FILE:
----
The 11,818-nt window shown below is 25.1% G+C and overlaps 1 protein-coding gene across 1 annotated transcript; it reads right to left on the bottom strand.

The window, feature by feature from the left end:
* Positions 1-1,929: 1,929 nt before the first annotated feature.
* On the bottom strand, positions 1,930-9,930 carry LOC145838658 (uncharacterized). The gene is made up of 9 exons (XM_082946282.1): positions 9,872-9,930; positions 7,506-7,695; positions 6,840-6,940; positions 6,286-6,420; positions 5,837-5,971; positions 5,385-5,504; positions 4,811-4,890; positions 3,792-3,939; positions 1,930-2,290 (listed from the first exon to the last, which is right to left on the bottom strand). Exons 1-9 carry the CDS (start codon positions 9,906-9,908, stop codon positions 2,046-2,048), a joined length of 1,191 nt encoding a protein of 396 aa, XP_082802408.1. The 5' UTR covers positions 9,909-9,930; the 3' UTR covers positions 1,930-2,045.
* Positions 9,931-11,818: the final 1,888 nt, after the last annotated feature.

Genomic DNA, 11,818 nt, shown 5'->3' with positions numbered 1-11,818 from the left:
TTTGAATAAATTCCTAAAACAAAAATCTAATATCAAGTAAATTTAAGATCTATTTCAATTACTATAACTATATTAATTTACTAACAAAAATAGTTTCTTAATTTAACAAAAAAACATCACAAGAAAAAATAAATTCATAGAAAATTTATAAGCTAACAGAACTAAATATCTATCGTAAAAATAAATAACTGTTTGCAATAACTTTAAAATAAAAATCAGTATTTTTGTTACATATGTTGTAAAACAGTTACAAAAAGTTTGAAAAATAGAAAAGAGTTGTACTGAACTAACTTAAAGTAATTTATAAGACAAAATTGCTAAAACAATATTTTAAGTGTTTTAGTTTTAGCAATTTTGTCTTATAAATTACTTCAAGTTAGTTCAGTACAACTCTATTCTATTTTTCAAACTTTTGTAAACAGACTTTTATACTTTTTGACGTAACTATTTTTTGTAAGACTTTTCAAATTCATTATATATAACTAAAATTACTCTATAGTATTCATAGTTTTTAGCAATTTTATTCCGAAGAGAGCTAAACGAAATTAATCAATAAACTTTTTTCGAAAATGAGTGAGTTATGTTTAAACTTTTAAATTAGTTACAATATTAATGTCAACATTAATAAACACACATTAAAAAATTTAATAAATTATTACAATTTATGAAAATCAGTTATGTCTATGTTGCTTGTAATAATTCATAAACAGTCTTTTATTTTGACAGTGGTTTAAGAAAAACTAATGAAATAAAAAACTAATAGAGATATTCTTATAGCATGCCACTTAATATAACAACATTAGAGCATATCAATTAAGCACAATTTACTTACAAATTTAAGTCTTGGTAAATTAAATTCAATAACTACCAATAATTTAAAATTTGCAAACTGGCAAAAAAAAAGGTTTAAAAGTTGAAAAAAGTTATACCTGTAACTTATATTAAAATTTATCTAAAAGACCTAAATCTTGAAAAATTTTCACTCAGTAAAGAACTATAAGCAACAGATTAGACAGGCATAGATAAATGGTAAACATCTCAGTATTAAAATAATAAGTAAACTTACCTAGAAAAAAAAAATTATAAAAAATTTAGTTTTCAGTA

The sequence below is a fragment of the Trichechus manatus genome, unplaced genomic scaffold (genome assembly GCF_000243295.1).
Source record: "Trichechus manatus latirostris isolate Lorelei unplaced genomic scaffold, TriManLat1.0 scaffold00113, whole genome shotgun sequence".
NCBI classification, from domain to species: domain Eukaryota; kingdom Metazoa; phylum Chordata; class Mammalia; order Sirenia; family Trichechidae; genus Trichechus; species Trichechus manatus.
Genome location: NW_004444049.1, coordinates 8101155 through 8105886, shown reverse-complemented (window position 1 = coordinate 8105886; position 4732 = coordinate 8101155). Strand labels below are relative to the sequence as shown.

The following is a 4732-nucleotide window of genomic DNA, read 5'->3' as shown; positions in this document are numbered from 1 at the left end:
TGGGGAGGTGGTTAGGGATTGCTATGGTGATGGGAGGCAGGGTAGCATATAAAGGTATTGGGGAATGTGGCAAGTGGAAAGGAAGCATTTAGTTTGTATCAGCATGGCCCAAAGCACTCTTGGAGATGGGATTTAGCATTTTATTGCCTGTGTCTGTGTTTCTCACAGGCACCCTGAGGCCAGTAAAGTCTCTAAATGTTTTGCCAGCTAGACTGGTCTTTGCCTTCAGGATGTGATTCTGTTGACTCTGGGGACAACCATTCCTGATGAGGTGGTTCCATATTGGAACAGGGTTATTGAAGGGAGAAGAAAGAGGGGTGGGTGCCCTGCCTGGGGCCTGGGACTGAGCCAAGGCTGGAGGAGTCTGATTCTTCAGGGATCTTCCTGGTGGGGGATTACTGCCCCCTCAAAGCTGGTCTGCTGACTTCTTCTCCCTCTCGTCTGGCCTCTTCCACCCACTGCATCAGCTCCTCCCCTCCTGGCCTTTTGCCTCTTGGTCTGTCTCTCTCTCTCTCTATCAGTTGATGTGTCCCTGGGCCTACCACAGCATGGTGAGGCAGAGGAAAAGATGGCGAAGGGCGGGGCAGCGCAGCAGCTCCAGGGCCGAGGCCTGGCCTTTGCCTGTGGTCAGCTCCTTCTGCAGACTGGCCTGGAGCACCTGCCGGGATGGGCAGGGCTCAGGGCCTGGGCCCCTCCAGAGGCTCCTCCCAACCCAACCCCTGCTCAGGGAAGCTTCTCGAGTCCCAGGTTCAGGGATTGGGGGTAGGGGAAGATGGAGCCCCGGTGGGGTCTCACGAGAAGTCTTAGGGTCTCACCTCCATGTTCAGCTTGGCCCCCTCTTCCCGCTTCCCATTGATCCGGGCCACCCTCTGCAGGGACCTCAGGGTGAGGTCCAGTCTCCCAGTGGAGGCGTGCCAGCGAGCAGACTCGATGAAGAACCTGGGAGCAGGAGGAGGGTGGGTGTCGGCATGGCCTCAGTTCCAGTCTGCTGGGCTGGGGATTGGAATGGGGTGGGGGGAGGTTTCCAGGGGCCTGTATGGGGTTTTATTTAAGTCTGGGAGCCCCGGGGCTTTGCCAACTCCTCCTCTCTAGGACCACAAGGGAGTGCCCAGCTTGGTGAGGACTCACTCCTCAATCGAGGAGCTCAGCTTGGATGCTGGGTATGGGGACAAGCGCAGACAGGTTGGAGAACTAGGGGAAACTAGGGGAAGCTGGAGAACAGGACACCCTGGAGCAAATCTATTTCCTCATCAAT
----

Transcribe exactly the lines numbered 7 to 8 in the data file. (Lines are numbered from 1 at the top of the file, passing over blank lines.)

TTTGAATAAATTCCTAAAACAAAAATCTAATATCAAGTAAATTTAAGATCTATTTCAATTACTATAACTATATTAATTTACTAACAAAAATAGTTTCTTAATTTAACAAAAAAACATCACAAGAAAAAATAAATTCATAGAAAATTTATAAGCTAACAGAACTAAATATCTATCGTAAAAATAAATAACTGTTTGCAATAACTTTAAAATAAAAATCAGTATTTTTGTTACATATGTTGTAAAACAGTTACAAAAAGTTTGAAAAATAGAAAAGAGTTGTACTGAACTAACTTAAAGTAATTTATAAGACAAAATTGCTAAAACAATATTTTAAGTGTTTTAGTTTTAGCAATTTTGTCTTATAAATTACTTCAAGTTAGTTCAGTACAACTCTATTCTATTTTTCAAACTTTTGTAAACAGACTTTTATACTTTTTGACGTAACTATTTTTTGTAAGACTTTTCAAATTCATTATATATAACTAAAATTACTCTATAGTATTCATAGTTTTTAGCAATTTTATTCCGAAGAGAGCTAAACGAAATTAATCAATAAACTTTTTTCGAAAATGAGTGAGTTATGTTTAAACTTTTAAATTAGTTACAATATTAATGTCAACATTAATAAACACACATTAAAAAATTTAATAAATTATTACAATTTATGAAAATCAGTTATGTCTATGTTGCTTGTAATAATTCATAAACAGTCTTTTATTTTGACAGTGGTTTAAGAAAAACTAATGAAATAAAAAACTAATAGAGATATTCTTATAGCATGCCACTTAATATAACAACATTAGAGCATATCAATTAAGCACAATTTACTTACAAATTTAAGTCTTGGTAAATTAAATTCAATAACTACCAATAATTTAAAATTTGCAAACTGGCAAAAAAAAAGGTTTAAAAGTTGAAAAAAGTTATACCTGTAACTTATATTAAAATTTATCTAAAAGACCTAAATCTTGAAAAATTTTCACTCAGTAAAGAACTATAAGCAACAGATTAGACAGGCATAGATAAATGGTAAACATCTCAGTATTAAAATAATAAGTAAACTTACCTAGAAAAAAAAAATTATAAAAAATTTAGTTTTCAGTA

The sequence below is a fragment of the Trichechus manatus genome, unplaced genomic scaffold (genome assembly GCF_000243295.1).